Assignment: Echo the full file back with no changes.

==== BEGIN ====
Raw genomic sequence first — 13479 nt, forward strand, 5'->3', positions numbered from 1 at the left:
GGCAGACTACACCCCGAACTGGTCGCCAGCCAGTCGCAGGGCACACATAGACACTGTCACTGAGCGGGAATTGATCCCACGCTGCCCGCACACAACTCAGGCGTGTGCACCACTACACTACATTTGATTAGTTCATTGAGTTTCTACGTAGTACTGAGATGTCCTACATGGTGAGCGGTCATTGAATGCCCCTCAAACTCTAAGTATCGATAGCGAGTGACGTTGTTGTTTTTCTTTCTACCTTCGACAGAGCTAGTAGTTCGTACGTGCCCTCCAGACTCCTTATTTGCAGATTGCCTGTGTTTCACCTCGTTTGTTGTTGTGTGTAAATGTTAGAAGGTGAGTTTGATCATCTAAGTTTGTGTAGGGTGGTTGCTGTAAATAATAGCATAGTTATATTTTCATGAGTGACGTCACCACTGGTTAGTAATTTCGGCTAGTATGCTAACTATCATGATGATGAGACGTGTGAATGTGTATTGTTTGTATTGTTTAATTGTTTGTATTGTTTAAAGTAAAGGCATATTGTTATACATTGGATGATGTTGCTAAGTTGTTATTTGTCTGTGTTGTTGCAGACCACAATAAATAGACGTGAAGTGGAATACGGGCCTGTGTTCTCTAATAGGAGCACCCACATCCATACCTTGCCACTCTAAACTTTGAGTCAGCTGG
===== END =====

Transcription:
Raw genomic sequence first — 13479 nt, forward strand, 5'->3', positions numbered from 1 at the left:
GGCAGACTACACCCCGAACTGGTCGCCAGCCAGTCGCAGGGCACACATAGACACTGTCACTGAGCGGGAATTGATCCCACGCTGCCCGCACACAACTCAGGCGTGTGCACCACTACACTACATTTGATTAGTTCATTGAGTTTCTACGTAGTACTGAGATGTCCTACATGGTGAGCGGTCATTGAATGCCCCTCAAACTCTAAGTATCGATAGCGAGTGACGTTGTTGTTTTTCTTTCTACCTTCGACAGAGCTAGTAGTTCGTACGTGCCCTCCAGACTCCTTATTTGCAGATTGCCTGTGTTTCACCTCGTTTGTTGTTGTGTGTAAATGTTAGAAGGTGAGTTTGATCATCTAAGTTTGTGTAGGGTGGTTGCTGTAAATAATAGCATAGTTATATTTTCATGAGTGACGTCACCACTGGTTAGTAATTTCGGCTAGTATGCTAACTATCATGATGATGAGACGTGTGAATGTGTATTGTTTGTATTGTTTAATTGTTTGTATTGTTTAAAGTAAAGGCATATTGTTATACATTGGATGATGTTGCTAAGTTGTTATTTGTCTGTGTTGTTGCAGACCACAATAAATAGACGTGAAGTGGAATACGGGCCTGTGTTCTCTAATAGGAGCACCCACATCCATACCTTGCCACTCTAAACTTTGAGTCAGCTGG